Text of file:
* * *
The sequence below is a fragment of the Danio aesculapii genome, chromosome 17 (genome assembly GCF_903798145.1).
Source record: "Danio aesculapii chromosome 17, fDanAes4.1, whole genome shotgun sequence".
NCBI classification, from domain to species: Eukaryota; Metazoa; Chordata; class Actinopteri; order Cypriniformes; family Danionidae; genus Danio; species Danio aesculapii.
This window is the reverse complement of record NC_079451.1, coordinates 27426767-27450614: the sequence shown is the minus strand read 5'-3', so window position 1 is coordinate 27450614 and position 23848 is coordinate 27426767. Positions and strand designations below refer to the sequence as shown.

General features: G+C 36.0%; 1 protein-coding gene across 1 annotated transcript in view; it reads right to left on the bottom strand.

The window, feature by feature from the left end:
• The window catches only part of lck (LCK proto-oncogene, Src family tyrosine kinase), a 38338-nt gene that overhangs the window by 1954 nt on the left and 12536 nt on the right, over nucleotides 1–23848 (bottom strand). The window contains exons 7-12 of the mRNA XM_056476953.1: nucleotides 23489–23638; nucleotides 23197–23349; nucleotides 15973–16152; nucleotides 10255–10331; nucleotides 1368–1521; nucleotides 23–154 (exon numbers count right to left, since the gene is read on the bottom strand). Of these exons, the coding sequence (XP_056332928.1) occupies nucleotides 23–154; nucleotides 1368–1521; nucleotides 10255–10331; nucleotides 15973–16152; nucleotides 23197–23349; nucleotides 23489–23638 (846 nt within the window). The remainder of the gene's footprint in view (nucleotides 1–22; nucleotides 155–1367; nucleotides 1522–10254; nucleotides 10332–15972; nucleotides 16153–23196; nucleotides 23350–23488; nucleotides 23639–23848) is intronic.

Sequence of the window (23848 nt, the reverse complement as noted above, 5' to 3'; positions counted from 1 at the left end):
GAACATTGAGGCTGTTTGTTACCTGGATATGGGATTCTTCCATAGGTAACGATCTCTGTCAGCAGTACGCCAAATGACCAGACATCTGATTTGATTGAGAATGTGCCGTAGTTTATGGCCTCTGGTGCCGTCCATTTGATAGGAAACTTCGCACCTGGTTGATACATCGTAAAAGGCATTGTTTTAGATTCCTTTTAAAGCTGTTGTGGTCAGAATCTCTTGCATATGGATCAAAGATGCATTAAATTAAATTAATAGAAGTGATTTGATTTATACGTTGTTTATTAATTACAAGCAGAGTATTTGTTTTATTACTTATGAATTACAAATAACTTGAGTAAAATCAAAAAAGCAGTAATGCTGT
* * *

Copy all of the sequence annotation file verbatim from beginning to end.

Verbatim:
The sequence below is a fragment of the Danio aesculapii genome, chromosome 17 (genome assembly GCF_903798145.1).
Source record: "Danio aesculapii chromosome 17, fDanAes4.1, whole genome shotgun sequence".
NCBI classification, from domain to species: Eukaryota; Metazoa; Chordata; class Actinopteri; order Cypriniformes; family Danionidae; genus Danio; species Danio aesculapii.
This window is the reverse complement of record NC_079451.1, coordinates 27426767-27450614: the sequence shown is the minus strand read 5'-3', so window position 1 is coordinate 27450614 and position 23848 is coordinate 27426767. Positions and strand designations below refer to the sequence as shown.

General features: G+C 36.0%; 1 protein-coding gene across 1 annotated transcript in view; it reads right to left on the bottom strand.

The window, feature by feature from the left end:
• The window catches only part of lck (LCK proto-oncogene, Src family tyrosine kinase), a 38338-nt gene that overhangs the window by 1954 nt on the left and 12536 nt on the right, over nucleotides 1–23848 (bottom strand). The window contains exons 7-12 of the mRNA XM_056476953.1: nucleotides 23489–23638; nucleotides 23197–23349; nucleotides 15973–16152; nucleotides 10255–10331; nucleotides 1368–1521; nucleotides 23–154 (exon numbers count right to left, since the gene is read on the bottom strand). Of these exons, the coding sequence (XP_056332928.1) occupies nucleotides 23–154; nucleotides 1368–1521; nucleotides 10255–10331; nucleotides 15973–16152; nucleotides 23197–23349; nucleotides 23489–23638 (846 nt within the window). The remainder of the gene's footprint in view (nucleotides 1–22; nucleotides 155–1367; nucleotides 1522–10254; nucleotides 10332–15972; nucleotides 16153–23196; nucleotides 23350–23488; nucleotides 23639–23848) is intronic.

Sequence of the window (23848 nt, the reverse complement as noted above, 5' to 3'; positions counted from 1 at the left end):
GAACATTGAGGCTGTTTGTTACCTGGATATGGGATTCTTCCATAGGTAACGATCTCTGTCAGCAGTACGCCAAATGACCAGACATCTGATTTGATTGAGAATGTGCCGTAGTTTATGGCCTCTGGTGCCGTCCATTTGATAGGAAACTTCGCACCTGGTTGATACATCGTAAAAGGCATTGTTTTAGATTCCTTTTAAAGCTGTTGTGGTCAGAATCTCTTGCATATGGATCAAAGATGCATTAAATTAAATTAATAGAAGTGATTTGATTTATACGTTGTTTATTAATTACAAGCAGAGTATTTGTTTTATTACTTATGAATTACAAATAACTTGAGTAAAATCAAAAAAGCAGTAATGCTGT